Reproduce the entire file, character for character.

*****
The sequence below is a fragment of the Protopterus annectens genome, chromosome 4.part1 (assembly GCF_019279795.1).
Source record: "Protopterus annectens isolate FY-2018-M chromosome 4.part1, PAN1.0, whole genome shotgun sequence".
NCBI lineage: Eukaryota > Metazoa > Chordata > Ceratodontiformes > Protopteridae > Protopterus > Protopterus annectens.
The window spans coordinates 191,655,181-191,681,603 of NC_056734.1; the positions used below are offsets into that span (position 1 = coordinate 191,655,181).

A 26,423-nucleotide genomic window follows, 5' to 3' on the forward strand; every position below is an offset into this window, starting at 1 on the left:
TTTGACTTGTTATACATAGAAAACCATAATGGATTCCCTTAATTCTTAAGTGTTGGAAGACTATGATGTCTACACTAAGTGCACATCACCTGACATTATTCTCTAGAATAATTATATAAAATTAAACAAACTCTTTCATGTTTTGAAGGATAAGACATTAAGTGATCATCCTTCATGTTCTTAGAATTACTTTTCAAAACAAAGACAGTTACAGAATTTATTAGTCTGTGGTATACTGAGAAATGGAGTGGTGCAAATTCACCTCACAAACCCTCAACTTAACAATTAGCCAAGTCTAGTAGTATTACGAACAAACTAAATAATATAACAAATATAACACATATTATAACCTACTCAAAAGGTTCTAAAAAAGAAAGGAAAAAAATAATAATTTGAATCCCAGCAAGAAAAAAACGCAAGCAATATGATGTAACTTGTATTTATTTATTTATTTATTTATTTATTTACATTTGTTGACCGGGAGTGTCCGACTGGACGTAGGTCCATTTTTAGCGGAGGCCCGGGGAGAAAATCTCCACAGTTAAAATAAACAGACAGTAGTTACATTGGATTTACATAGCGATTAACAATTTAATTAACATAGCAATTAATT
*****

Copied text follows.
The sequence below is a fragment of the Protopterus annectens genome, chromosome 4.part1 (assembly GCF_019279795.1).
Source record: "Protopterus annectens isolate FY-2018-M chromosome 4.part1, PAN1.0, whole genome shotgun sequence".
NCBI lineage: Eukaryota > Metazoa > Chordata > Ceratodontiformes > Protopteridae > Protopterus > Protopterus annectens.
The window spans coordinates 191,655,181-191,681,603 of NC_056734.1; the positions used below are offsets into that span (position 1 = coordinate 191,655,181).

A 26,423-nucleotide genomic window follows, 5' to 3' on the forward strand; every position below is an offset into this window, starting at 1 on the left:
TTTGACTTGTTATACATAGAAAACCATAATGGATTCCCTTAATTCTTAAGTGTTGGAAGACTATGATGTCTACACTAAGTGCACATCACCTGACATTATTCTCTAGAATAATTATATAAAATTAAACAAACTCTTTCATGTTTTGAAGGATAAGACATTAAGTGATCATCCTTCATGTTCTTAGAATTACTTTTCAAAACAAAGACAGTTACAGAATTTATTAGTCTGTGGTATACTGAGAAATGGAGTGGTGCAAATTCACCTCACAAACCCTCAACTTAACAATTAGCCAAGTCTAGTAGTATTACGAACAAACTAAATAATATAACAAATATAACACATATTATAACCTACTCAAAAGGTTCTAAAAAAGAAAGGAAAAAAATAATAATTTGAATCCCAGCAAGAAAAAAACGCAAGCAATATGATGTAACTTGTATTTATTTATTTATTTATTTATTTATTTACATTTGTTGACCGGGAGTGTCCGACTGGACGTAGGTCCATTTTTAGCGGAGGCCCGGGGAGAAAATCTCCACAGTTAAAATAAACAGACAGTAGTTACATTGGATTTACATAGCGATTAACAATTTAATTAACATAGCAATTAATT